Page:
When you or someone you love has trouble remembering details, it may cause a lot of concern. Many people think they are suffering from Alzheimer’s and this isn’t always the case. Dementia has many different causes and only one of them is Alzheimer’s disease.
Over 4 million people in the U.S suffer from memory loss related to dementia and as people age, these numbers go up. Around 1% of people in the 60 to 64 age group suffer from dementia and over 50% of people over the age of 85. It is the leading reason for nursing home placement.
The good news is dementia can be a temporary condition related to a disease process and may be reversible. Read on to learn more about dementia, what causes it and how it can be treated.
Dementia is the loss of memory and ability to think clearly, solve problems, and even language recall. You may notice very subtle changes in these areas at first, but they eventually become progressive. They can affect your daily life and ability to perform usual tasks like; cooking, cleaning, personal care, and paying your bills. Some people have trouble with driving due to getting lost. Dementia can also cause personality changes and mood swings.
The symptoms of dementia include:
Loss of memory
Trouble speaking and word recall
Getting lost when going familiar places
Impaired coordination and motor skills
Trouble handling complex tasks
Changes in personality
Dementia can be caused by many different things that causes the nerve cells in the brain to become damaged. Some forms of dementia are progressive, but some can actually be reversed if the cause is treated. Here are the causes of dementia:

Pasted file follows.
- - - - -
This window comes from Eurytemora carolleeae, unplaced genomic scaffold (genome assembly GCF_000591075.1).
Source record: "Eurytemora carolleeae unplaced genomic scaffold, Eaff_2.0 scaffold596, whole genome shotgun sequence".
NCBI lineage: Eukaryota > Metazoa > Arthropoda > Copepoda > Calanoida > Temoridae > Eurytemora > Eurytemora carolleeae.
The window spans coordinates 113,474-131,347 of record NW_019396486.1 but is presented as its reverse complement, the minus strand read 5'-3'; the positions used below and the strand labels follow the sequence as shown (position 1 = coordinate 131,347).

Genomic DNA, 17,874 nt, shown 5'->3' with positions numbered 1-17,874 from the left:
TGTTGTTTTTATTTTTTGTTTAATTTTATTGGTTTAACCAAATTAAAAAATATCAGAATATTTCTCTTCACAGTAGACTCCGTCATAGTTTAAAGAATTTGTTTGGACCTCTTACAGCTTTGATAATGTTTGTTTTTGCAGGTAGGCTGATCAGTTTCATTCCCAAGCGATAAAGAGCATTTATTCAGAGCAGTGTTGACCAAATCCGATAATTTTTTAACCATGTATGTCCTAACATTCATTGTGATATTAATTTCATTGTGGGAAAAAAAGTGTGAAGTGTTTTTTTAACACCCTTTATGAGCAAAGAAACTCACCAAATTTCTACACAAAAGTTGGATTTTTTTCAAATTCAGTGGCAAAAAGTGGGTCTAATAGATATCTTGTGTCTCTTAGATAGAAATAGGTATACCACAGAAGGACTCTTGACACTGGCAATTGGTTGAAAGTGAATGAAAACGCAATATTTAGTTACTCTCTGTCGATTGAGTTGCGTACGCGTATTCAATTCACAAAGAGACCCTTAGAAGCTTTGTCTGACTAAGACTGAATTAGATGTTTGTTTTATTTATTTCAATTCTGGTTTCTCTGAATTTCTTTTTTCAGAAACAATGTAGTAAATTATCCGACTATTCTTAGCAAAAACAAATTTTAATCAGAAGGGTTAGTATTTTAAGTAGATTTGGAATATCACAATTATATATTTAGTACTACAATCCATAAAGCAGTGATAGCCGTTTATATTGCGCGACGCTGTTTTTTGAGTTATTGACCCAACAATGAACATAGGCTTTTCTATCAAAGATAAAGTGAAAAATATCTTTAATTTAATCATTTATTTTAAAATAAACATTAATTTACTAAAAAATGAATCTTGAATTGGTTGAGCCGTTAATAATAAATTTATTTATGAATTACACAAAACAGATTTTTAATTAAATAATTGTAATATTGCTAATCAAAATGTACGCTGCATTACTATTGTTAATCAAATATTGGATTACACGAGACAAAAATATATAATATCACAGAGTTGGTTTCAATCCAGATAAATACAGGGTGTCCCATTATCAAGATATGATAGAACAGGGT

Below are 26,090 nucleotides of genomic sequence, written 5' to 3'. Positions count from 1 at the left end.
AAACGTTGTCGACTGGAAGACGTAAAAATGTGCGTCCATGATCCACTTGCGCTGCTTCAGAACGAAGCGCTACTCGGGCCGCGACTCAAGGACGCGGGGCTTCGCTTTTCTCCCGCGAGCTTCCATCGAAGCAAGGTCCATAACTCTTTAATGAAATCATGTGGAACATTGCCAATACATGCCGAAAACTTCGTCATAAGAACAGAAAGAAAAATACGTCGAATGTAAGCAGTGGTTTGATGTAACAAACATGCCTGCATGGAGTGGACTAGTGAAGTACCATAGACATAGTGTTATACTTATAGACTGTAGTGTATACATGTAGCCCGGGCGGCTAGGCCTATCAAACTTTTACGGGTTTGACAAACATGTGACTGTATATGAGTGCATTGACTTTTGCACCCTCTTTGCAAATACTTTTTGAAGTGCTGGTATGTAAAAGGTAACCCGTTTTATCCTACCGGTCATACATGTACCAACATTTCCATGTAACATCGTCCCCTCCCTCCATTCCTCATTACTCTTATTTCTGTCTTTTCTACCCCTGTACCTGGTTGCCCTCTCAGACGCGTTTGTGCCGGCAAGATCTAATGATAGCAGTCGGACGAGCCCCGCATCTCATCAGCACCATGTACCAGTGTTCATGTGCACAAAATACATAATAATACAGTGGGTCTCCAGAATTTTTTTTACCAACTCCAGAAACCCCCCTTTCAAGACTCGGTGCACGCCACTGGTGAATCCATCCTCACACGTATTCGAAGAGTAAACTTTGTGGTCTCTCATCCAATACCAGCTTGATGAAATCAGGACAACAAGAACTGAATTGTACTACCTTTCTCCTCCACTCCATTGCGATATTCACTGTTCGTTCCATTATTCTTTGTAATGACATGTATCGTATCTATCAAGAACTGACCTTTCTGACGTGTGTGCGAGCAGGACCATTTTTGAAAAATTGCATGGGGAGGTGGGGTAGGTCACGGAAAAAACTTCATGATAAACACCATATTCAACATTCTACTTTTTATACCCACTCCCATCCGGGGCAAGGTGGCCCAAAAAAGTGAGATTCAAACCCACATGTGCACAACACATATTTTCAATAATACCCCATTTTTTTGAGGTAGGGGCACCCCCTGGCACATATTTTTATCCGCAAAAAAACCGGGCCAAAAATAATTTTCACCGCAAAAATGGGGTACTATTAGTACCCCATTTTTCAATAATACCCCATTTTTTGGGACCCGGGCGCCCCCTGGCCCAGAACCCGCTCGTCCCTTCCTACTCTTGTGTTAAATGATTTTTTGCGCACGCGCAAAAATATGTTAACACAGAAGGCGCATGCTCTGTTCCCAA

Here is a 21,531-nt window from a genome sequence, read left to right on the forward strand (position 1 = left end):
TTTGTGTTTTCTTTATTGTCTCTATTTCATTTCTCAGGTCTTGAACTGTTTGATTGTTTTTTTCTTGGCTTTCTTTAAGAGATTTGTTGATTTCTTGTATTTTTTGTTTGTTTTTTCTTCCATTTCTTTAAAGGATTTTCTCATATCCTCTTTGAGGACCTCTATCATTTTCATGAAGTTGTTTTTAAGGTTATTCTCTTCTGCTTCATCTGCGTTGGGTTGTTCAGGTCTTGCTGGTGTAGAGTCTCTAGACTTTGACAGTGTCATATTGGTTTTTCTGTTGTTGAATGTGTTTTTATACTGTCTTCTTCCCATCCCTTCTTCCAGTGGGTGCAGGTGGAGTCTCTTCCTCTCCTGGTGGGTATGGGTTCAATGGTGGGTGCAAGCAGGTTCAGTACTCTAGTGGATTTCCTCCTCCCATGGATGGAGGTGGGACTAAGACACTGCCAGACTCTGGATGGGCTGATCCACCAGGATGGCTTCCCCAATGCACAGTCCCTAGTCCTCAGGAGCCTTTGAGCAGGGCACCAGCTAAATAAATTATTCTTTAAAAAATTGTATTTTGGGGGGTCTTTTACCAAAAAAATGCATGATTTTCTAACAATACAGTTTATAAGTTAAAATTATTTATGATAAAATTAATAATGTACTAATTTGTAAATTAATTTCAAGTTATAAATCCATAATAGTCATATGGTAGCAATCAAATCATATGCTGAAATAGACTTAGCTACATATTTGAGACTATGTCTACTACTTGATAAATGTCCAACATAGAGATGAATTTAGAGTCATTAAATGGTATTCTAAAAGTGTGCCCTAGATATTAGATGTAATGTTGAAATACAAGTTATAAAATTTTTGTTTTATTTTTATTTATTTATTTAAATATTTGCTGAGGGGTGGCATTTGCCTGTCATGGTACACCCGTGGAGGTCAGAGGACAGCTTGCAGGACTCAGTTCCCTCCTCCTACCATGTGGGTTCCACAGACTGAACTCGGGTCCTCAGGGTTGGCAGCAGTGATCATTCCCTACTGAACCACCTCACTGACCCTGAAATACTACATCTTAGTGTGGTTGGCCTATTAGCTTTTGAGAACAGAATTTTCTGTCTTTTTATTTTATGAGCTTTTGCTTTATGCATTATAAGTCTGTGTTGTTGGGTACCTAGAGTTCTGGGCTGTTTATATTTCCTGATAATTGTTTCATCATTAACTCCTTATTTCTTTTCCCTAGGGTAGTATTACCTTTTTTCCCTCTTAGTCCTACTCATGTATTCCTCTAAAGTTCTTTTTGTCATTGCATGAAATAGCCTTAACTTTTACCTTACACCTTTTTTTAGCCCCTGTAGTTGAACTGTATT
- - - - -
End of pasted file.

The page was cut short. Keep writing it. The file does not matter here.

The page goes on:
Alzheimer’s Disease This is the number one cause of dementia. The symptoms usually come on between the ages of 60 and 65. There can be symptoms earlier in some people due to the presence of the Alzheimer’s gene. Alzheimer’s is caused by plaque in the brain. These are made of beta-amyloid proteins and tau protein tangles. These permanently damage the brain and cause progressive decline in memory and cognitive function over a period of about 8 to 10 years.
Vascular Dementia This type of dementia is caused by blockage and less blood flow to the brain cells. This often happens after a stroke, but can also be caused by infected heart valves or other blood vessel diseases. Vascular dementia can happen suddenly when the blood pressure goes up to high in people with history of stroke or heart attack.